School gets kids moving

Crestmont kids take part in Project Fit
By: Nathan Donato-Weinstein The Press-Tribune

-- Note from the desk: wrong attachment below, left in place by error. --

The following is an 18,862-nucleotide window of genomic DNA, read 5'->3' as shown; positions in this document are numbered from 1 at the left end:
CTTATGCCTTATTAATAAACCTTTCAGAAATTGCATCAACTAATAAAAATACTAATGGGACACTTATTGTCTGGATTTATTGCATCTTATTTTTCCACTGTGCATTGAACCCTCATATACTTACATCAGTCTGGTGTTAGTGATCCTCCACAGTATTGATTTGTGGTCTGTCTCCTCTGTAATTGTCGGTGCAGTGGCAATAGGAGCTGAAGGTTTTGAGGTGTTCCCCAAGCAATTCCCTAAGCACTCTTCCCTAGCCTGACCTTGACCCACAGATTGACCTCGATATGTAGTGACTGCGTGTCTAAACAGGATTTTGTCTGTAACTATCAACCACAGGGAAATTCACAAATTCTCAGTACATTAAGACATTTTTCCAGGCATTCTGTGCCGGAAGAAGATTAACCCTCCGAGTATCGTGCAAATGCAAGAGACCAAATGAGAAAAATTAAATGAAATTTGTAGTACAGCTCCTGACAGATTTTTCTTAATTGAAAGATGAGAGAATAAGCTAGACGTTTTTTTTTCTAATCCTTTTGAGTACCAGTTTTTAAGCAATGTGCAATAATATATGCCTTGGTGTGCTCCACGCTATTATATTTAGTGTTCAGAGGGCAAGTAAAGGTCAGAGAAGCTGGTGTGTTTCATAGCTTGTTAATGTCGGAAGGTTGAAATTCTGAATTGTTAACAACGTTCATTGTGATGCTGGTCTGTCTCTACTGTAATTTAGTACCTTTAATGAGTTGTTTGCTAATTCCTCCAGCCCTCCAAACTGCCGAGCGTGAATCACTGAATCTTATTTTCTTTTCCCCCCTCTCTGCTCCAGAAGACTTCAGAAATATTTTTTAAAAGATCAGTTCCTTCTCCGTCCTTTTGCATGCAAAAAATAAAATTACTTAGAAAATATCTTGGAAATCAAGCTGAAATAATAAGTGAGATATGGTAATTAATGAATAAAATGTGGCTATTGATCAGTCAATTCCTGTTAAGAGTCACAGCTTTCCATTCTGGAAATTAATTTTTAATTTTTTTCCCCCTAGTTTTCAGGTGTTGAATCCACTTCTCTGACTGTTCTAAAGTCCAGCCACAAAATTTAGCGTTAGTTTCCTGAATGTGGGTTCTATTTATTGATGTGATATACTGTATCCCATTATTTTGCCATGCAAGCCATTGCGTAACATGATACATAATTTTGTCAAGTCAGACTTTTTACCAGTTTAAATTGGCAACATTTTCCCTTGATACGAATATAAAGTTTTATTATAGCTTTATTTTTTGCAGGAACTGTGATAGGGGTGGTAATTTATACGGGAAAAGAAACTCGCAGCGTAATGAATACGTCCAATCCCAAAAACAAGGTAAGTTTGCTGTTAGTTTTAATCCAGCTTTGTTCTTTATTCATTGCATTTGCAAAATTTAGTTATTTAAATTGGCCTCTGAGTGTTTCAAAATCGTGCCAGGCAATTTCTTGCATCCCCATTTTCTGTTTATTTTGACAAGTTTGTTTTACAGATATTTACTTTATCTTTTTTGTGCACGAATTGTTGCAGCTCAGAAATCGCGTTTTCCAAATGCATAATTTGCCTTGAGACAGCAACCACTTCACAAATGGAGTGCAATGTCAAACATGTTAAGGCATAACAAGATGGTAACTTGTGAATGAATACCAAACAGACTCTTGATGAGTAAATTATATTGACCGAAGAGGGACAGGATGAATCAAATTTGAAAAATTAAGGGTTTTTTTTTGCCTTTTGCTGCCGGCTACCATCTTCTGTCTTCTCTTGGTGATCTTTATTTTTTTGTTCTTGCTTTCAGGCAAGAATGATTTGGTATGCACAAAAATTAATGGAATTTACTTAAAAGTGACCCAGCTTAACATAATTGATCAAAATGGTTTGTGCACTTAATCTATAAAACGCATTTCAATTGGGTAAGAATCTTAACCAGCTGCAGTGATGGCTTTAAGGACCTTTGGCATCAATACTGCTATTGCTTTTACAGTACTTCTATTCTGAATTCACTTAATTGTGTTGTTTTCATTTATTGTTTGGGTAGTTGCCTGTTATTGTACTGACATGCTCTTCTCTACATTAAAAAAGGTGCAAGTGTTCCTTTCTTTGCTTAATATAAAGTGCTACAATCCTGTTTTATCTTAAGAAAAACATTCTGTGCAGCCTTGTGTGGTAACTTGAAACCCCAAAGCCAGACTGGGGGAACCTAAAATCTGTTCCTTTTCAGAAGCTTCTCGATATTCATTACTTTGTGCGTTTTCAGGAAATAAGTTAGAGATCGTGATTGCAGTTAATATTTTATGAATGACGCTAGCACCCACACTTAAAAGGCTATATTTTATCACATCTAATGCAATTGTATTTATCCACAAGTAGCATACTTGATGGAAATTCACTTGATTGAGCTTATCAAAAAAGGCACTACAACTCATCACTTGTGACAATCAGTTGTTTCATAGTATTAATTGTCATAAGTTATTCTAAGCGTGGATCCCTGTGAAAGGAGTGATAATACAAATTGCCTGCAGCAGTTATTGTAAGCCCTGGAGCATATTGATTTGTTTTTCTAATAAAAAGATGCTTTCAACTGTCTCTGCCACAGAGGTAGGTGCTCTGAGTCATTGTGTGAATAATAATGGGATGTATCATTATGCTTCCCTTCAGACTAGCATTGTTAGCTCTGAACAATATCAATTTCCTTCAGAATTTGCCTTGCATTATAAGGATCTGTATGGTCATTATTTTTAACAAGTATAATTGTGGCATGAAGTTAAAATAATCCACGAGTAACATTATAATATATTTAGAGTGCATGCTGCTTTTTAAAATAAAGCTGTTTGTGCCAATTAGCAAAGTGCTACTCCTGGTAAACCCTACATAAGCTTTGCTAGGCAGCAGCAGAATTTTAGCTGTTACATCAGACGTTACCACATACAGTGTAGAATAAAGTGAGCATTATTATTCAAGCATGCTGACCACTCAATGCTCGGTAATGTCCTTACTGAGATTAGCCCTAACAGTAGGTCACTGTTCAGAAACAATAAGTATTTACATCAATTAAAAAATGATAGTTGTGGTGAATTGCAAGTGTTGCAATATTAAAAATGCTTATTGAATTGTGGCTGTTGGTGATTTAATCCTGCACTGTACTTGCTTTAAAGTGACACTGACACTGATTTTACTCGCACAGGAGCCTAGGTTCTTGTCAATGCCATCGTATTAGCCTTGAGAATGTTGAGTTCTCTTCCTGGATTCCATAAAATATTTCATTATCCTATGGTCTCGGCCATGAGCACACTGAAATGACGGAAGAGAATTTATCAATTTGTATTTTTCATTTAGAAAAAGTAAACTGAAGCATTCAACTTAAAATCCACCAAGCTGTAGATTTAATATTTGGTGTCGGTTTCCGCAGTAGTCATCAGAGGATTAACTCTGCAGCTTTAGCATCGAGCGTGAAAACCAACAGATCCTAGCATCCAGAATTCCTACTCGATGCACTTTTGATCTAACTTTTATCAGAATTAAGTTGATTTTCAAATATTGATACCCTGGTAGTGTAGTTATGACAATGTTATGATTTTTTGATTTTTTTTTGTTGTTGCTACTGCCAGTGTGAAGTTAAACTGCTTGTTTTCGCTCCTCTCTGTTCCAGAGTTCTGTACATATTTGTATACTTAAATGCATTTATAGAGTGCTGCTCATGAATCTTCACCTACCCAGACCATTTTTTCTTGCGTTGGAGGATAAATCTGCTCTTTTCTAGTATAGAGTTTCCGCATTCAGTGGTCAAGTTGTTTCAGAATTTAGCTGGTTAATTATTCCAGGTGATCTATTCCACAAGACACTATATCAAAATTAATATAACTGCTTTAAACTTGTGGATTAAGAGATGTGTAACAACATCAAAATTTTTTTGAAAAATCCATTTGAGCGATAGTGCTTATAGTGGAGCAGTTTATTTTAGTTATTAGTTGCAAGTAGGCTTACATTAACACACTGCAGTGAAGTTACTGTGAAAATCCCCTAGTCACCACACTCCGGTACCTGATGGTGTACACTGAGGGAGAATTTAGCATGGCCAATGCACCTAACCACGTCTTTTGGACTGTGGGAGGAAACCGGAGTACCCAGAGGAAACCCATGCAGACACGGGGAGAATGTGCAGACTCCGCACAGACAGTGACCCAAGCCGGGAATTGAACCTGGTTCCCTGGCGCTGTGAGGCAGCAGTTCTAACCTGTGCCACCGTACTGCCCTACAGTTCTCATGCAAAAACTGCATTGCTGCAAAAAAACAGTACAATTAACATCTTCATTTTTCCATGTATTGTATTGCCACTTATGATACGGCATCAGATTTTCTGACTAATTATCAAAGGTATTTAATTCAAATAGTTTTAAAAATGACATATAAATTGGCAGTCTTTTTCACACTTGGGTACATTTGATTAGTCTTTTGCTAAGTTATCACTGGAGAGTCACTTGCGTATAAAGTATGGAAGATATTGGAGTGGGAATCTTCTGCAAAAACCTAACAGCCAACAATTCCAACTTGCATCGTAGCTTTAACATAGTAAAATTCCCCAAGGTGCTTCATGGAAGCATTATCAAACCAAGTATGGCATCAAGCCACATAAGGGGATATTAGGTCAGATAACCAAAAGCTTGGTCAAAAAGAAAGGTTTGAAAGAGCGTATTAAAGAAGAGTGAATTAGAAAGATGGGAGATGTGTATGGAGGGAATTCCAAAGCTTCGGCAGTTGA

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You’ve heard of No Child Left Behind. But at Crestmont Elementary in Roseville, it’s all about getting kids off their behinds. Students at the kindergarten through fifth-grade school this week celebrated the arrival of brand new exercise equipment as part of the Project Fit America program. And while the bevy of red and blue outdoor fitness stations might look a lot like playground trappings, make no mistake: it’s all about cardio, core and conditioning. “This is to help our PE program help you get into better shape, better physical condition,” Principal Richard Sorenson told students during a Monday ceremony to welcome the program. The installation was made possible by a grant from Sutter Roseville Medical Center and Sutter Auburn Faith Hospital, which has been providing schools funds to purchase and install the package of indoor and outdoor equipment for several years. The school is one of six in Placer County to receive the grant this year. “This program really can make a difference in your lives,” said Sutter school outreach coordinator Liz Honeycutt. It’s a message that’s more important than ever these days, with studies showing American children receive less than 15 minutes of physical activity a day, Sorenson said. But Project Fit is designed to change all that. A nonprofit group that seeks to combat physical inactivity and its attendant health problems among the nation’s youth, Project Fit has helped outfit more than 450 elementary and middle schools with its specially designed workout hardware since 1990. The outdoor equipment includes everything from pull-up bars to a pole climb, all designed to address the specific areas in which students routinely fail fitness tests, including upper body and core strength as well as cardiovascular fitness. There’s also stuff to keep the activity going indoors, such as weighted hula hoops that strengthen abs. “You’re going to get so much stronger on this,” said PE teacher Dan Macomber, who applied for the Sutter grant. “Not only can you do sit-ups and push-ups, you can do so much more.” “This kind of stuff helps you work on your core, and it’s good because you get so bored doing the same thing,” said PE teacher Connie Rowden. The course is supposed to be fun as well as work, with students aiming for class, school and overall records; they can see how they stack up by visiting the Project Fit Web site, at But on Monday, students battled for fitness top honors with teachers, their principal, and KNCI radio personality Tom Mailey, who came out to emcee the event. Said Sorenson after a particularly abs-bruising sit-up contest: “Right now I feel fine. But talk to me tomorrow.”